I, Caviste!

It is said that there are two sides to every coin.

In the world of fine wine, while the restaurant segment seems to more often engage the imagination with glamorous imagery that continuously draws the attention of the press, wine shops, with their row-upon-row of multi-colored bottles adorned with both classic and exotic labels, afford the consumer a kind of vinous-art experience – a visual and tactile showcase both compelling and unique. This takes its highest form with the independent wine cellar. 

One such operation – California-based K & L Wine Merchants – is a tireless proponent of  the vine. Clyde Beffa, partner-owner along with his co-founder Todd Zucker, has for close to  four decades embodied the passion, focus and commitment to quality that defines the modern, fine-wine merchant. We recently spoke about his experience in the industry.

(This is the first of a two-part feature

SlaveToTheGrape: Many wine lovers experience an epiphany at one point in their wine evolution. Can you tell us what first drew you to wine?

Clyde Beffa

Monsieur Beffa

Clyde Beffa: Playboy Magazine February 1971 issue-William Masse article, ”Stocking the Urban Wine Cellar-a guide to the pleasures of the grape. ” Read this on my honeymoon – started collecting the next week.

STTG: How did you get your start in the industry?

CB: I was semi-retired from the dairy business in 1975 (30 years old). My friend Todd Zucker was a partner in Parkside Liquors in SF and the company split up. He asked if I was interested in the wine part, he would buy the liquor. We started K&L Liquors in 1976 – the same year Oracle, Microsoft, and Apple started.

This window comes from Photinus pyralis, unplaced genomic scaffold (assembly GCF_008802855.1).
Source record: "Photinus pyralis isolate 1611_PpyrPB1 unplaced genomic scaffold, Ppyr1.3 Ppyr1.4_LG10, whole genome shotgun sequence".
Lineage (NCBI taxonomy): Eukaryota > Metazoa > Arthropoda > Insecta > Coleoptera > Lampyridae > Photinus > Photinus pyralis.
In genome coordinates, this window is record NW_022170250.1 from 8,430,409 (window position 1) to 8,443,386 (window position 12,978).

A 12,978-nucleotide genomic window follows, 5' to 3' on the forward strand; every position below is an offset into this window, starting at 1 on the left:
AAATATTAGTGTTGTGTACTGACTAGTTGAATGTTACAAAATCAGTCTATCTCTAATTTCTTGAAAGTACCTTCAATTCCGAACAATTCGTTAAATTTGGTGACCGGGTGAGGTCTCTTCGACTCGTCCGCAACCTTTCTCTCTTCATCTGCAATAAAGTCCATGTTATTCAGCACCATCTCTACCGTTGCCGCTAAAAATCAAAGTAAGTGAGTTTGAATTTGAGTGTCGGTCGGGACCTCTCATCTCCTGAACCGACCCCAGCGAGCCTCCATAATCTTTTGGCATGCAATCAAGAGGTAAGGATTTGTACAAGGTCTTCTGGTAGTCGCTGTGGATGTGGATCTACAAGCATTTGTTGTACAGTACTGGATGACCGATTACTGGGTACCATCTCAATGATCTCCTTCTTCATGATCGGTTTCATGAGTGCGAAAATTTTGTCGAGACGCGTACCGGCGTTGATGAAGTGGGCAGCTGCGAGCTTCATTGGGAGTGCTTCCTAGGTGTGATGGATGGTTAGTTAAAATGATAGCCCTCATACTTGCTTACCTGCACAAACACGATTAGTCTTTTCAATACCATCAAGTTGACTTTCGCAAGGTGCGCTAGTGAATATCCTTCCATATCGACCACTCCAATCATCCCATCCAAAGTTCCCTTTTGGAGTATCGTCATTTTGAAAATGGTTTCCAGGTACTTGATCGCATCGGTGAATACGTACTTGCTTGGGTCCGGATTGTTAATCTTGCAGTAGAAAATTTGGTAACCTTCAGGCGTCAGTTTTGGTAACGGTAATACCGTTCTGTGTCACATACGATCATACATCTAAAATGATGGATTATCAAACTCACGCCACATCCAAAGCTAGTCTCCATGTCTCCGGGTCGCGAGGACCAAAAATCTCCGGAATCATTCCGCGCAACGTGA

STTG: K & L Wine Merchants is today one of the most significant retail wine groups not only in California but also in the United States. In your opinion, what are the defining components of the company’s success?

CB: Finding our niche after the Price Clubs and Liquor Barns opened in 1982-1983. Finding our own private labels – Kalinda, et al, travelling to Europe, etc., finding the best wines to bring in directly, starting some of the first wine clubs, early into the internet craze, doing auctions.

STTG:  When you first entered the retail wine business the landscape was very different. How have e-commerce wine channels and the Internet in general changed the way the industry operates?

CB: Everything happens quickly these days – our mailed newsletter was the heart of the business for 30 years. Now e-mail blasts sell wine so fast the newsletter becomes out of date quickly. Print ads worked back then.

STTG: Your model has revolved around assuring that your buyers be highly trained and specialized in specific regions. How have you accomplished this and how different is this from your competitors’ models?

CB: We have eleven buyers who specialize in finding the best wines from their specific regions – they  travel to their regions, meet brokers and producers and bring back the best value wines they can find. To be a buyer at K&L puts them high on the Org Board – just above the owners 🙂 …to be continued

Slave to the grape – worse fates there have been!

© Mick Cameron 2013

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